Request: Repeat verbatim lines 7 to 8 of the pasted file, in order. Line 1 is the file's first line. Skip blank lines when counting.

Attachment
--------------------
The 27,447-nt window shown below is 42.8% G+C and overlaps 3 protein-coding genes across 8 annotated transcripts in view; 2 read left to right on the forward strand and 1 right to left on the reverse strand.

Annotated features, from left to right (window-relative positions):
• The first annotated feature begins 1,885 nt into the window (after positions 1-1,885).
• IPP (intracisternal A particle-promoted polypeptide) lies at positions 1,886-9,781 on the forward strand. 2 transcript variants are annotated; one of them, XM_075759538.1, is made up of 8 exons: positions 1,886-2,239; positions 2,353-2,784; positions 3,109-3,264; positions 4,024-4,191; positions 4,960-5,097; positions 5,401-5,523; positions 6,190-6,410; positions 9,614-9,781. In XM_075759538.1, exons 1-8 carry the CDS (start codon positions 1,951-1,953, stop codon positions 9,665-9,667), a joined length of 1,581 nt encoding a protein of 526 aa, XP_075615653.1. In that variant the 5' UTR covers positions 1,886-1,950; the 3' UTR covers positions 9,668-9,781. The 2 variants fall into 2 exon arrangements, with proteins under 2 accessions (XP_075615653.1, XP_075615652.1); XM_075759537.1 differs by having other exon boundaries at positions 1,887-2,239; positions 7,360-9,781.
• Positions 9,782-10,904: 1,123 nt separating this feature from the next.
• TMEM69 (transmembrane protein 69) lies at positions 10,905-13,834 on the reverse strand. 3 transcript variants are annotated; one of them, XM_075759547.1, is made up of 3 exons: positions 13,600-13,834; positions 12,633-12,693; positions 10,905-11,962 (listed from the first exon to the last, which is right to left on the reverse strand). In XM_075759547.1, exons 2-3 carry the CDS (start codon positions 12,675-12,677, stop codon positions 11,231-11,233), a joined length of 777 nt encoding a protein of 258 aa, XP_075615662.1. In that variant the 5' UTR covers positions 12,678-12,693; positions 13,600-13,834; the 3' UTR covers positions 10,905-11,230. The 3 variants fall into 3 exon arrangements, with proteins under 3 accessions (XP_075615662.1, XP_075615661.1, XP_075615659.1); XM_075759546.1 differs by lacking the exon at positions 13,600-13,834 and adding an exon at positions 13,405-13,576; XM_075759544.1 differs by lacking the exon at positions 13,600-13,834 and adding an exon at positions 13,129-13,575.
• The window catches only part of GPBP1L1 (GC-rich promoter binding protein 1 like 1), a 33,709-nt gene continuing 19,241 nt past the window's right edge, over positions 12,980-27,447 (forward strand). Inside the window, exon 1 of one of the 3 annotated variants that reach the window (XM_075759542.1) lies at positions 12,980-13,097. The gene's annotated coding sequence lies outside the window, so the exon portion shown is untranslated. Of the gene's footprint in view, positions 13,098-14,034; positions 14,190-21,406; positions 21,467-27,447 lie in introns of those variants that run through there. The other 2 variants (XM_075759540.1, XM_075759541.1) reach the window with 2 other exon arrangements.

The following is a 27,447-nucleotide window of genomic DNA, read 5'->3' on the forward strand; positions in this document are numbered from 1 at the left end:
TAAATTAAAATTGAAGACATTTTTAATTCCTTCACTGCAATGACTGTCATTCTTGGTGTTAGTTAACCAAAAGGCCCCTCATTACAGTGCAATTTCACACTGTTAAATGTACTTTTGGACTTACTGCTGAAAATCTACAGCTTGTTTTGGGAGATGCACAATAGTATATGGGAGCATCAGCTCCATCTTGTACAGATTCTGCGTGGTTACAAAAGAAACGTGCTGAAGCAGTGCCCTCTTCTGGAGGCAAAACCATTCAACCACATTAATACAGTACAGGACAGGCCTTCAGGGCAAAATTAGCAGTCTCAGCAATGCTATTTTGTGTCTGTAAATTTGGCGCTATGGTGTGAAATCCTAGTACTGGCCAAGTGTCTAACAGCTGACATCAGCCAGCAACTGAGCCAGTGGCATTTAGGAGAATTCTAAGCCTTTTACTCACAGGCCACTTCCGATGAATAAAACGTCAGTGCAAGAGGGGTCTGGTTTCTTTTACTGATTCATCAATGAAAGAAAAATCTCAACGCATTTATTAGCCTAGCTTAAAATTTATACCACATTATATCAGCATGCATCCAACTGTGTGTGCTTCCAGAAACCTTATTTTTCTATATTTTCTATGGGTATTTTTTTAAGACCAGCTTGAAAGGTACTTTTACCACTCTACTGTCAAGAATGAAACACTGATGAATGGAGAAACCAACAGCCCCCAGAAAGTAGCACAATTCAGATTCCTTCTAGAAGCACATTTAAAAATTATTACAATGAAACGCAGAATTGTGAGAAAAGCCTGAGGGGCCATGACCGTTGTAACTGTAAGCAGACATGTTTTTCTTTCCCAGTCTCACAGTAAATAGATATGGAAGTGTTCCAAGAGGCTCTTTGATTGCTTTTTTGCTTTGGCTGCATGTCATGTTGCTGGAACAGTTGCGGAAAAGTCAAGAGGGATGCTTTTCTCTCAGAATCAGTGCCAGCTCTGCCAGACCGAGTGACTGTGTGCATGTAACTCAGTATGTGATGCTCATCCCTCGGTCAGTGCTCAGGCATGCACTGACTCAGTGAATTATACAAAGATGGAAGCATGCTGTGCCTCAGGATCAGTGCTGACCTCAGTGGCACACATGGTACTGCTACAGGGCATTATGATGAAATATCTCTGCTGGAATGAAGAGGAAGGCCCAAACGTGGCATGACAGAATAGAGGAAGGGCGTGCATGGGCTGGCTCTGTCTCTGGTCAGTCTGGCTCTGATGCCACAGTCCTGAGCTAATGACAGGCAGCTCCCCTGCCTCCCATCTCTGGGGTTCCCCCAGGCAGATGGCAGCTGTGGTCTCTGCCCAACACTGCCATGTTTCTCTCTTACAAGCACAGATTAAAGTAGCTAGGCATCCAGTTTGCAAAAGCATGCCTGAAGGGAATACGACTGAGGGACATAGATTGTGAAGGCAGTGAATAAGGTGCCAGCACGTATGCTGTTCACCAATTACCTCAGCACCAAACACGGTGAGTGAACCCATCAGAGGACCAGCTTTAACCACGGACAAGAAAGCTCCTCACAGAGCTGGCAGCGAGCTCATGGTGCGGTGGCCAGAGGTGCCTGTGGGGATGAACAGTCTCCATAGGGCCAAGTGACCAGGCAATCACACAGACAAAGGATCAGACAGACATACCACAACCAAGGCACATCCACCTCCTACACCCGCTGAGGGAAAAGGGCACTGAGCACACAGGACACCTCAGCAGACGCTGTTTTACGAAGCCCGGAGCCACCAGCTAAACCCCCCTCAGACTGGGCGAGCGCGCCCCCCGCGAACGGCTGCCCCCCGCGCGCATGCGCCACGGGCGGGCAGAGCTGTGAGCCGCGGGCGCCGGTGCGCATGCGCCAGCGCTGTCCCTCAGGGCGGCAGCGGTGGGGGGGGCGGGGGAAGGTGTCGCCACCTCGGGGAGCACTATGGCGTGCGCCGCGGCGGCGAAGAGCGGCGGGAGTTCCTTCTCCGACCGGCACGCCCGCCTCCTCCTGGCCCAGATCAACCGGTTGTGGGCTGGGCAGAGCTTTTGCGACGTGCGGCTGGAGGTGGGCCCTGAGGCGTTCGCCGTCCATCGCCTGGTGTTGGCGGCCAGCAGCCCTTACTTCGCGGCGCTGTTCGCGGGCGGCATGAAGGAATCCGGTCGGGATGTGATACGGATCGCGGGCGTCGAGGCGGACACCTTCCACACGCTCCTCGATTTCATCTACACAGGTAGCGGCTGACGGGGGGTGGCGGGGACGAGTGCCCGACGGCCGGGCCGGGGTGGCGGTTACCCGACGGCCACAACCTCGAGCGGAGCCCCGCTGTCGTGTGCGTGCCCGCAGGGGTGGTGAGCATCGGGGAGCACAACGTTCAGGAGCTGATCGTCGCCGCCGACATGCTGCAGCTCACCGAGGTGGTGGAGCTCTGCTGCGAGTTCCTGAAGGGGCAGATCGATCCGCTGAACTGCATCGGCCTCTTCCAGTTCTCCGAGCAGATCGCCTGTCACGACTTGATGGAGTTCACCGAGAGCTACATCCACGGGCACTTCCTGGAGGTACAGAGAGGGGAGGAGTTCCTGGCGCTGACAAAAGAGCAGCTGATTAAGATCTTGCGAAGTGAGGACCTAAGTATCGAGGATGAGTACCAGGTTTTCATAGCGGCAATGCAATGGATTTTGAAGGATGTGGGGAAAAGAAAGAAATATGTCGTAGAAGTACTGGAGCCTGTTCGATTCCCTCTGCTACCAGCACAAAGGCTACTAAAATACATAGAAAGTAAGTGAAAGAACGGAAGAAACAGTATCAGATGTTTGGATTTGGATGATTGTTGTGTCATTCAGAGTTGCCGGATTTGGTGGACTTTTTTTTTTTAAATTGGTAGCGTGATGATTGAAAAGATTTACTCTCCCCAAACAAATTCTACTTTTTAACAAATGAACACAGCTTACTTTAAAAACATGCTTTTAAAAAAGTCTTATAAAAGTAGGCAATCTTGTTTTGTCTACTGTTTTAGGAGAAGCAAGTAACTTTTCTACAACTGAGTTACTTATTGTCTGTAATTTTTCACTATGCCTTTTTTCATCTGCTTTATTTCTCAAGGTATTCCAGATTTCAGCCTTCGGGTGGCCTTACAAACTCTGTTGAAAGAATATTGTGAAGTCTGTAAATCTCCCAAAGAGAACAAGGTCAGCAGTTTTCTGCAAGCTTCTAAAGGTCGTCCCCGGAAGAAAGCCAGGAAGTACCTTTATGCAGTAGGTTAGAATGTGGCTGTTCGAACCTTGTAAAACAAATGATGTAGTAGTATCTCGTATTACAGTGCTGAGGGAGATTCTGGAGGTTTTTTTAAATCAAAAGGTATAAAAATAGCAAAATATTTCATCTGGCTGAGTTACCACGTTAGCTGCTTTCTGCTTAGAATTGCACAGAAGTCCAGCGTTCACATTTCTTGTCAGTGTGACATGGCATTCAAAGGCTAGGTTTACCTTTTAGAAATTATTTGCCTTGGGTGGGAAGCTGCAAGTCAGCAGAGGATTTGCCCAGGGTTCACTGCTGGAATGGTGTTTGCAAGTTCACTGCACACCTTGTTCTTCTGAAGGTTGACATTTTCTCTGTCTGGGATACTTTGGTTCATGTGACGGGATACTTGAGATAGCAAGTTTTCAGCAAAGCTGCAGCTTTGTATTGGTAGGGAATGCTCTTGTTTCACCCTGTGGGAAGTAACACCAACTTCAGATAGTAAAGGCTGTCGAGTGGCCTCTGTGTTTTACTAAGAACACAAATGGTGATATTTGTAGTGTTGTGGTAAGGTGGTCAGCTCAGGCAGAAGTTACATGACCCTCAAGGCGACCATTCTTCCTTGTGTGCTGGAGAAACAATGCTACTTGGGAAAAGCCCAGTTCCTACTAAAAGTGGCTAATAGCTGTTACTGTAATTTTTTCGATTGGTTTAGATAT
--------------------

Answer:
• The window catches only part of GPBP1L1 (GC-rich promoter binding protein 1 like 1), a 33,709-nt gene continuing 19,241 nt past the window's right edge, over positions 12,980-27,447 (forward strand). Inside the window, exon 1 of one of the 3 annotated variants that reach the window (XM_075759542.1) lies at positions 12,980-13,097. The gene's annotated coding sequence lies outside the window, so the exon portion shown is untranslated. Of the gene's footprint in view, positions 13,098-14,034; positions 14,190-21,406; positions 21,467-27,447 lie in introns of those variants that run through there. The other 2 variants (XM_075759540.1, XM_075759541.1) reach the window with 2 other exon arrangements.

The following is a 27,447-nucleotide window of genomic DNA, read 5'->3' on the forward strand; positions in this document are numbered from 1 at the left end: